Professional baseball players with a low-grade elbow injury that occurs on the humeral side of the elbow have a better chance of returning to throw and returning to play, and a lower risk of ulnar collateral ligament surgery than players who suffered more severe injuries on the ulnar side of the elbow.
Professional baseball players with a low-grade elbow injury that occurs on the humeral side of the elbow have a better chance of returning to throw and returning to play, and a lower risk of ulnar collateral ligament surgery than players who suffered more severe injuries on the ulnar side of the elbow. The research was presented at the Annual Meeting of the American Orthopedic Society of Sports Medicine.
Led by Dr. AaKash Chauhan from DuPage Medical Group, Downers Grove, Ill., the team of researchers conducted a study of 544 professional baseball players, average age 22.5 years with 90 percent playing in the Major League Baseball level and 84 percent identified as pitchers.
Chauhan and his team of researchers sought to evaluate the relationship of MRI tear grade and injury location with outcomes for nonoperatively treated elbow ulnar collateral ligament (UCL) injuries in professional baseball players.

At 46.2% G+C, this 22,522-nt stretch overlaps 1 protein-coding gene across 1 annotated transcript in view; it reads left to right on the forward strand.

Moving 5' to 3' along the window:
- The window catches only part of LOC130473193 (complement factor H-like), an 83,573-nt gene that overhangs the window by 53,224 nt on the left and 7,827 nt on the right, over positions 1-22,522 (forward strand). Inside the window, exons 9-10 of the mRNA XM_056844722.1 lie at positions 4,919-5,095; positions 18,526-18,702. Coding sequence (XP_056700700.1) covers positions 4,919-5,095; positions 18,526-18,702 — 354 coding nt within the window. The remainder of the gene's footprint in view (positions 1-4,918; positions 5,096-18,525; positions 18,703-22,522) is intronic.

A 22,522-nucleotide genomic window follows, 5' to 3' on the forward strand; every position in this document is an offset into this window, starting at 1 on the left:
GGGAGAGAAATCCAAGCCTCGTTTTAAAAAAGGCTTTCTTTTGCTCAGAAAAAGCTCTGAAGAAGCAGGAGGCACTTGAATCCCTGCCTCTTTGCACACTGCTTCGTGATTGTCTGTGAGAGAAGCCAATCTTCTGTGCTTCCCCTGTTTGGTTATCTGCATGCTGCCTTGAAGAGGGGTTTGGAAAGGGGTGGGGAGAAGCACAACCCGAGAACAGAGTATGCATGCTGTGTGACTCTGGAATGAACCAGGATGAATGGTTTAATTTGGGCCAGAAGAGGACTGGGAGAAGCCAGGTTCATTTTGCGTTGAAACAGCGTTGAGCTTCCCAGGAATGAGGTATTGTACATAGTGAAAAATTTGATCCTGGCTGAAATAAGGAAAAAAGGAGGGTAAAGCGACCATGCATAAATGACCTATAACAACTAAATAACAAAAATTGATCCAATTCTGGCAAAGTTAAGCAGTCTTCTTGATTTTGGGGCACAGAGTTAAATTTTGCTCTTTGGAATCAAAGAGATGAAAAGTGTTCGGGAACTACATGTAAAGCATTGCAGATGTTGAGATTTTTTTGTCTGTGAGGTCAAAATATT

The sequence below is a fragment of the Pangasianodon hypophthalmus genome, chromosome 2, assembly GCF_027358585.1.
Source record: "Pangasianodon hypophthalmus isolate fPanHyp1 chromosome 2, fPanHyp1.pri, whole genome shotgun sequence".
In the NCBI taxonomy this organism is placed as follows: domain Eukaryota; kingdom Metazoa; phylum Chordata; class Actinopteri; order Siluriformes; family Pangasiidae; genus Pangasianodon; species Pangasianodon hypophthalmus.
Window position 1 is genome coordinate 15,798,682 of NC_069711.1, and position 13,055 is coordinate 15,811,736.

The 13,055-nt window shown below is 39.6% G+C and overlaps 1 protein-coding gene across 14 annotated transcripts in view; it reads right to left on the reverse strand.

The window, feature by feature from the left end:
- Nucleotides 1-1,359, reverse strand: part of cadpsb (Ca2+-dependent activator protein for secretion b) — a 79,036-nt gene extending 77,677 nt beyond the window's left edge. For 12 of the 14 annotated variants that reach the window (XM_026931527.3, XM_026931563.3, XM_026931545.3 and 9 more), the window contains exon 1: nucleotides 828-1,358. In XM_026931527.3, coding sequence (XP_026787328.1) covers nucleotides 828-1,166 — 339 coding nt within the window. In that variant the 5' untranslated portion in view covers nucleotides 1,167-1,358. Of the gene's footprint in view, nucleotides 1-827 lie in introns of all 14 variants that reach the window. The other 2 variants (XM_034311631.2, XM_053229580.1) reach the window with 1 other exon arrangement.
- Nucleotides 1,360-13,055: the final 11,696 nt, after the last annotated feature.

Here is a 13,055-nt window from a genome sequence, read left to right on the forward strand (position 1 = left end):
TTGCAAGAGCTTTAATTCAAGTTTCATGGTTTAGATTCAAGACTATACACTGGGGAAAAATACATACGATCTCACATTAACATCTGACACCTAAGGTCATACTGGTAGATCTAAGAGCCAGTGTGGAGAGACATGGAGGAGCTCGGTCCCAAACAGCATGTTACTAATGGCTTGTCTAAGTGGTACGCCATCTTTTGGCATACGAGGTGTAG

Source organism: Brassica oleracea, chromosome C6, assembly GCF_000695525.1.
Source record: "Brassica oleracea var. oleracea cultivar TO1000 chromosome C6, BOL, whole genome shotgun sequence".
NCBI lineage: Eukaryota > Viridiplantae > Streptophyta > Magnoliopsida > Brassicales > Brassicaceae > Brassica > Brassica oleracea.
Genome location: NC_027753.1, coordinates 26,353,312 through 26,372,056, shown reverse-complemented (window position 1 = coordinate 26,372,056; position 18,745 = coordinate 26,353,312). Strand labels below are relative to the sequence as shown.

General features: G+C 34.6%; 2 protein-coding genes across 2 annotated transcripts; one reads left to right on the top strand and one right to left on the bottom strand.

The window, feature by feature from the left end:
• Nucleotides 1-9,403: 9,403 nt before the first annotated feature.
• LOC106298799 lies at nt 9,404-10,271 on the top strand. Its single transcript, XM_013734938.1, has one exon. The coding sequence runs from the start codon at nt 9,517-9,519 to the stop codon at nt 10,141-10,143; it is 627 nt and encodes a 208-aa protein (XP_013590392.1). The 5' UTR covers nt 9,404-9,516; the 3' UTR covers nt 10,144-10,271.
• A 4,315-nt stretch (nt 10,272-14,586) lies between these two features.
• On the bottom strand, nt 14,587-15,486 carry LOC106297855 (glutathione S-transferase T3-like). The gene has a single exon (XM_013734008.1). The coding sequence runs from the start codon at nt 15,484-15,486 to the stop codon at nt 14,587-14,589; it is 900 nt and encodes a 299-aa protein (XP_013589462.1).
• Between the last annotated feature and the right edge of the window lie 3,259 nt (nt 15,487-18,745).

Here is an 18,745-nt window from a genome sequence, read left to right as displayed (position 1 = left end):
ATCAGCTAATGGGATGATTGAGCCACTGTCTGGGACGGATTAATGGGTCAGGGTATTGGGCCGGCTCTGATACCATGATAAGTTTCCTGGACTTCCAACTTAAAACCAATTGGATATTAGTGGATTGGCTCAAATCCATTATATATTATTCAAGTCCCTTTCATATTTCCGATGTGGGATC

There were no statistically significant differences in return to throw, return to pitch and ulnar collateral ligament repair by grade or tear location. However, objectively, ulnar-sided tears had the lowest return to throw rate at 81 percent and return to pitch rate at 42 percent, respectively. Players with ulnar and both-sided tears also had a higher rate of elbow repair surgery compared to players with humeral-side tears.
Chauhan’s analysis found that older players were less likely to return to play compared with younger players, and major league players were more likely to suffer re-injury or ulnar collateral ligament surgery than minor league players.
The researchers found that lower MRI grade and humeral location were objectively associated with a higher return to throw, higher return to pitch, lower rate of elbow surgery, and higher survival rates compared to higher grade, and ulnar or both-sided tears. Players who were older than 25 had a significantly higher likelihood of not returning to play after non-operative treatment. Competing at the Major League Baseball level had a higher likelihood of re-injury or having ulnar surgery.
“Based on this study, non-operative treatment of ulnar collateral ligament injuries will likely be more successful in younger players, lower grade tears, and humeral-sided injuries,” Chauhan said.